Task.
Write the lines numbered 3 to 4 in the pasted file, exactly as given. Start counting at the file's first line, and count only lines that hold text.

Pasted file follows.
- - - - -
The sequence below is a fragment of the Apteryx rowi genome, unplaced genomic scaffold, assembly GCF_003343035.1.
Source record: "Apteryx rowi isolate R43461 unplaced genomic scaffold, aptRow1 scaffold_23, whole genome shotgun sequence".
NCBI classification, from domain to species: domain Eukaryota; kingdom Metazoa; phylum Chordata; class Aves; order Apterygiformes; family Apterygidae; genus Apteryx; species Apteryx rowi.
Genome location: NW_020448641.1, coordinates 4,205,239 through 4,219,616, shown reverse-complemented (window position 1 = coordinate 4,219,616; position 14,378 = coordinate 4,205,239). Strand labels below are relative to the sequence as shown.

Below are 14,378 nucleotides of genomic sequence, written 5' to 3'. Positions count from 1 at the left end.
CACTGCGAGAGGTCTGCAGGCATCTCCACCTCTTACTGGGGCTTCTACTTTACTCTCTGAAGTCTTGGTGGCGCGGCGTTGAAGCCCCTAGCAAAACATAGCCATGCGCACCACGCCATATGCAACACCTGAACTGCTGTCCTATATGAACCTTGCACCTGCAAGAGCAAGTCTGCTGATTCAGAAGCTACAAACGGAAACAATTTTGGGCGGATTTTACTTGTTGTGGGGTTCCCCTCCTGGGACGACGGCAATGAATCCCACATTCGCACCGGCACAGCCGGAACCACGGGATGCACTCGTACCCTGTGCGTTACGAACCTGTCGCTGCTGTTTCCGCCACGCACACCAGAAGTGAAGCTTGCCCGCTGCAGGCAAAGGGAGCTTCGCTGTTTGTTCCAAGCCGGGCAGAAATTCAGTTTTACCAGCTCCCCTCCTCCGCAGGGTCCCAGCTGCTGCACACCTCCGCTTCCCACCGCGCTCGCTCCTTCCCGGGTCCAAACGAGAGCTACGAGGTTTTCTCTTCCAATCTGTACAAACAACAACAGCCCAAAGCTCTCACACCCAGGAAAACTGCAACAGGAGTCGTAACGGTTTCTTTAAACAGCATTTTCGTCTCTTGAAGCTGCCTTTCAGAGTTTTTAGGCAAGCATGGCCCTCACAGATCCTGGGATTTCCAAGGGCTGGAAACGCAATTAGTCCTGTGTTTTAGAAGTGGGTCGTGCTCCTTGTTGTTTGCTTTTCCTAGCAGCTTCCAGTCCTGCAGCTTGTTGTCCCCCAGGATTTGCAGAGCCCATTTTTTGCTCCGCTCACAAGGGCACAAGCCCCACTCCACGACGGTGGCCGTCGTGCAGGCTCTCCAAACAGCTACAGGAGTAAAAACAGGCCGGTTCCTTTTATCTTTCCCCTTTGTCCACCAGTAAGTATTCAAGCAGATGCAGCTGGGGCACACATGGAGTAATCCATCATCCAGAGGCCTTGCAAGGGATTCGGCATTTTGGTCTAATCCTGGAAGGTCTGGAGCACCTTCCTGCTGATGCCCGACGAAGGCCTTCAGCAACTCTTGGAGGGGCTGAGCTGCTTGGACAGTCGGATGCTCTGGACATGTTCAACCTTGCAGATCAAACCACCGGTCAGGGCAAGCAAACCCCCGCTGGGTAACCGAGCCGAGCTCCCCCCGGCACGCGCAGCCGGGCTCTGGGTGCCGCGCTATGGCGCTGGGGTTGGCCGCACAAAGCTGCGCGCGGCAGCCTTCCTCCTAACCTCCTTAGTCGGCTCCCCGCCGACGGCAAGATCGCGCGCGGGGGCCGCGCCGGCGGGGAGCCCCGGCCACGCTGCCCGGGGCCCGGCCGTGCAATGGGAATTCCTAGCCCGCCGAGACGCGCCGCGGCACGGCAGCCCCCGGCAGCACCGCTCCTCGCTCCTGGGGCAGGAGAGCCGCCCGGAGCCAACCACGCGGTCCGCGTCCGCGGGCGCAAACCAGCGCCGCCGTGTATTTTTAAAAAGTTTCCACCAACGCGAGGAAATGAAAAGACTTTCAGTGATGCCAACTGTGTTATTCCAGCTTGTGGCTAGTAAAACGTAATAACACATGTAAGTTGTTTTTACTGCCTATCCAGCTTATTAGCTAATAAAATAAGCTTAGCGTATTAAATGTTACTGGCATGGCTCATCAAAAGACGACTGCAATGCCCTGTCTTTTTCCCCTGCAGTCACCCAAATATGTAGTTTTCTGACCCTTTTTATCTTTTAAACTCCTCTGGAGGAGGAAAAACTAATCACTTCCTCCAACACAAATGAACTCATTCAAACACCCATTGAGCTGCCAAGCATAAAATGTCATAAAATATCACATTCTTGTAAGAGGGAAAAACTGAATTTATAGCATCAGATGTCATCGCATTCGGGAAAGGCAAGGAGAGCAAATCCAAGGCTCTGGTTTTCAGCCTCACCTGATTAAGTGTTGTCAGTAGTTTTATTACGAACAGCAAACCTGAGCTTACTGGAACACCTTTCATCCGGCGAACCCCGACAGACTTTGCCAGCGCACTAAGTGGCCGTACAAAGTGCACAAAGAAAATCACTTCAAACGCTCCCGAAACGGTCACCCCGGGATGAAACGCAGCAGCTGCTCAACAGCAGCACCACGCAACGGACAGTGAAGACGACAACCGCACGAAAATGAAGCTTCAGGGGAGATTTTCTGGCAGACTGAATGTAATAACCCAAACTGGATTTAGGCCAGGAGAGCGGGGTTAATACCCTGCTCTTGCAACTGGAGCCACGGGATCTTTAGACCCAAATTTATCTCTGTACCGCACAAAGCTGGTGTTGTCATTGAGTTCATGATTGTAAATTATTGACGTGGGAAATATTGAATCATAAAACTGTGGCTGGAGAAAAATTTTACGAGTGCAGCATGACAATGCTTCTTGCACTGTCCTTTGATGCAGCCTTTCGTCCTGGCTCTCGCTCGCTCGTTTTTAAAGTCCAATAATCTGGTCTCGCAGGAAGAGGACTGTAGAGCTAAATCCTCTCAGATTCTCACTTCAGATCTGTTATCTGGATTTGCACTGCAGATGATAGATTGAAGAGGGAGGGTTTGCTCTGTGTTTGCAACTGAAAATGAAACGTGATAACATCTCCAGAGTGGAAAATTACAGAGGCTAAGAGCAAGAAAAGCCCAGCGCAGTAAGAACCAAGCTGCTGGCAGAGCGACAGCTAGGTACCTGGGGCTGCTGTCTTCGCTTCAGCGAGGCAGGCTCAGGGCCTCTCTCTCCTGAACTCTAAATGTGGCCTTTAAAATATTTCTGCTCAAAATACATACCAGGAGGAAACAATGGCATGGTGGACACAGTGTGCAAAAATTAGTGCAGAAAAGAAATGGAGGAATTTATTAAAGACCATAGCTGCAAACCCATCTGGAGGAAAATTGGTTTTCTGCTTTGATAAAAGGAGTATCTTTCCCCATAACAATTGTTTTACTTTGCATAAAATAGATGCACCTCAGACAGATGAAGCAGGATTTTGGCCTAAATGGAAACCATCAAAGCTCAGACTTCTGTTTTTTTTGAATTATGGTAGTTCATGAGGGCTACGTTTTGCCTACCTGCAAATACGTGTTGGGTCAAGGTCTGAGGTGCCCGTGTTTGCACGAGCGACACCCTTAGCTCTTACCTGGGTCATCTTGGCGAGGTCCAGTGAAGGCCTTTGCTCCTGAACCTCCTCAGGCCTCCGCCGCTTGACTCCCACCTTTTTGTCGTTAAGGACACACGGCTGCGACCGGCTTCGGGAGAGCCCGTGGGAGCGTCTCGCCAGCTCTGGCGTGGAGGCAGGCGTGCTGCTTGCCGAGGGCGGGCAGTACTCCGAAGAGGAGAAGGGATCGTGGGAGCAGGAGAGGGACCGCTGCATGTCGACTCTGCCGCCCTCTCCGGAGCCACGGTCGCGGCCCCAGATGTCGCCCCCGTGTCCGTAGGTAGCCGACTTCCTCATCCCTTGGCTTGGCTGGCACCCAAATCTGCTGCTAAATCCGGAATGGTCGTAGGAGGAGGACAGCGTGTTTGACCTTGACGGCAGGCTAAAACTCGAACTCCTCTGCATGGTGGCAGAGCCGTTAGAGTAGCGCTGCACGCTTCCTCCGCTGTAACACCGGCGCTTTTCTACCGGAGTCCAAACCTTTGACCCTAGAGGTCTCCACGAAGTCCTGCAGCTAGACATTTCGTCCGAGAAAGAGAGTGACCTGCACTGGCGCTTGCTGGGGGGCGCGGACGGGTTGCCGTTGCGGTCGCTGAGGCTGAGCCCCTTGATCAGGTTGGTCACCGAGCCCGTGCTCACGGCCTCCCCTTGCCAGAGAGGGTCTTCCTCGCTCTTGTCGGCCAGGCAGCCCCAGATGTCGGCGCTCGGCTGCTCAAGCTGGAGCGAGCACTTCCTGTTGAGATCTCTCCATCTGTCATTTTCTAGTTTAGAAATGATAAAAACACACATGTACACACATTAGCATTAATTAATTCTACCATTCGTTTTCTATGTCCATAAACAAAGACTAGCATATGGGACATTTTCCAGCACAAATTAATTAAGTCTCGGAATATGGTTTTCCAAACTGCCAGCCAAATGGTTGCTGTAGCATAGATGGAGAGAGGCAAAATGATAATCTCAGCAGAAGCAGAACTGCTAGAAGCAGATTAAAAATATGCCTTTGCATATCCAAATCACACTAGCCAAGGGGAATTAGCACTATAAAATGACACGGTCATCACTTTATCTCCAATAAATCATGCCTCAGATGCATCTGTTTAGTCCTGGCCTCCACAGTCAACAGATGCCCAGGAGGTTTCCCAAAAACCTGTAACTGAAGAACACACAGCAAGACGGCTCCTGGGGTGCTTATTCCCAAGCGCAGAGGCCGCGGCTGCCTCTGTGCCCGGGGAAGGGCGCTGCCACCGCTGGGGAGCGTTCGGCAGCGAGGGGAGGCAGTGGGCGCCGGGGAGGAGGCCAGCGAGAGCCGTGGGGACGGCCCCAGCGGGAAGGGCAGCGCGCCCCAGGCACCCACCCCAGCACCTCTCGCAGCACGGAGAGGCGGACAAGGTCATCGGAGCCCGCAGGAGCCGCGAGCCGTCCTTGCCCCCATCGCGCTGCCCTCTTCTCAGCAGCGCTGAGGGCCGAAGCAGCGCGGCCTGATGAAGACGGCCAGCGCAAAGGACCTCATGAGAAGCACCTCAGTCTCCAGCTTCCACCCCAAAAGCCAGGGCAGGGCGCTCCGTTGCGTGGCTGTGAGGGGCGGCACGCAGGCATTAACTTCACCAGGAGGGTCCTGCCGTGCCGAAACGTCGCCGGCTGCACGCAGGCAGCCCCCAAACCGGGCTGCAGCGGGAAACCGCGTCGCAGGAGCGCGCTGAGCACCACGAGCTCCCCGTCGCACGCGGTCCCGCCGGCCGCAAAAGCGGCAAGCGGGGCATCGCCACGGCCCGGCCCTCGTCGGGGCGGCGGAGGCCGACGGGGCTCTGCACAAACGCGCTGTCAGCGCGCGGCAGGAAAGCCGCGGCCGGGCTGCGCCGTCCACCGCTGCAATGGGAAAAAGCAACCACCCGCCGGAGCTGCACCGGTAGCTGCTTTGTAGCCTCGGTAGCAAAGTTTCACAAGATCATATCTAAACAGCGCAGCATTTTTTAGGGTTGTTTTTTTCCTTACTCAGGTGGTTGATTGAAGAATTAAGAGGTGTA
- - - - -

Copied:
NCBI classification, from domain to species: domain Eukaryota; kingdom Metazoa; phylum Chordata; class Aves; order Apterygiformes; family Apterygidae; genus Apteryx; species Apteryx rowi.
Genome location: NW_020448641.1, coordinates 4,205,239 through 4,219,616, shown reverse-complemented (window position 1 = coordinate 4,219,616; position 14,378 = coordinate 4,205,239). Strand labels below are relative to the sequence as shown.